The concept that there are “need to do’s” vs. “nice to do’s” in training is one that I learned by reading Vern Gambetta’s work. Vern is phenomenal coach and educator and his blog is a gem.
It’s a simple question, but one that many runners – especially well read runners who have a great deal of knowledge about training – don’t answer very well.
Let’s look at strength training.
For collegiate athletes, Strength and Mobility should come first, then, once they have a good foundation of general strength, they can move to things like kettlebells. After that, time to do some squats, weighted step simple leg step ups, dumbbell work, etc. They need to follow a simple progression of general strength to light external load (the kettlebells) to greater external load.
Those are “need to do’s” in my mind, assuming the athlete is motivated and there aren’t any odd injury patterns going into this type of training.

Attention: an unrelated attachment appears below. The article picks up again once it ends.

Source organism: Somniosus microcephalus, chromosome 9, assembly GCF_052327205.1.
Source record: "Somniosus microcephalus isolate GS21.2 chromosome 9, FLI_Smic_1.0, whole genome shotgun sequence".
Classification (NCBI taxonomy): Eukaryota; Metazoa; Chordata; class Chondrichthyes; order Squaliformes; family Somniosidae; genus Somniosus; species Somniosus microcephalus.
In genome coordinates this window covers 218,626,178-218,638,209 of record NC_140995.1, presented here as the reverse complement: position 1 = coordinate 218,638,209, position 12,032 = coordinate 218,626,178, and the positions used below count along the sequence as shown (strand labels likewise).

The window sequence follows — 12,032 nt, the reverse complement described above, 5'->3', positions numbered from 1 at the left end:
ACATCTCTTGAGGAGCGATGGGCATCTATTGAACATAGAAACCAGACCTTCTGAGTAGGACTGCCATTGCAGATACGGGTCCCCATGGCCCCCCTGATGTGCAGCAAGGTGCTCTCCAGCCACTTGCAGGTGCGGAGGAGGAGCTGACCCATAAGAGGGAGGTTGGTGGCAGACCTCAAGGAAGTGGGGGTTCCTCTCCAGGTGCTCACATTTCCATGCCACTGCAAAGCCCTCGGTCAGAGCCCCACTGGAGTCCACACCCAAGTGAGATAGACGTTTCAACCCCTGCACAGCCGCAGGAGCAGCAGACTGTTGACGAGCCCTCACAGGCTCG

I think Olympic lifting is a “nice to do” for these athletes. If they a) have a coach who can teach them the proper technique and b) have the time in their day to get it in, then do it. But may college athletes lack one or both of these must haves, so Olympic lifting becomes a “nice to do.”
I currently only have two clients – both in their 20’s – for whom this workout would be appropriate. It’s a “nice to do” for them, and they’re young.
Could runners in their 30s, 40s or 50s do the speed development workout and get some benefit out of it? Sure, but for most busy adults with hectic lives, the speed development workout doesn’t fit due to time constraints. Also, this workout is only appropriate if the athlete has good levels of general strength before they tackle a workout with a lot of fast running.
Finally, for the adult running 5k, 10k, half marathons and marathons, race-pace work done at the end of the training cycle is a “need to do.”
5k race pace workouts are difficult and some people don’t want to do them, but you must if you want to race to your potential over 5,000m. Thus, race pace work is a need to do.
So the important question is, what will your “need to do” list be this year and what elements of training will you put in the “nice to do” category?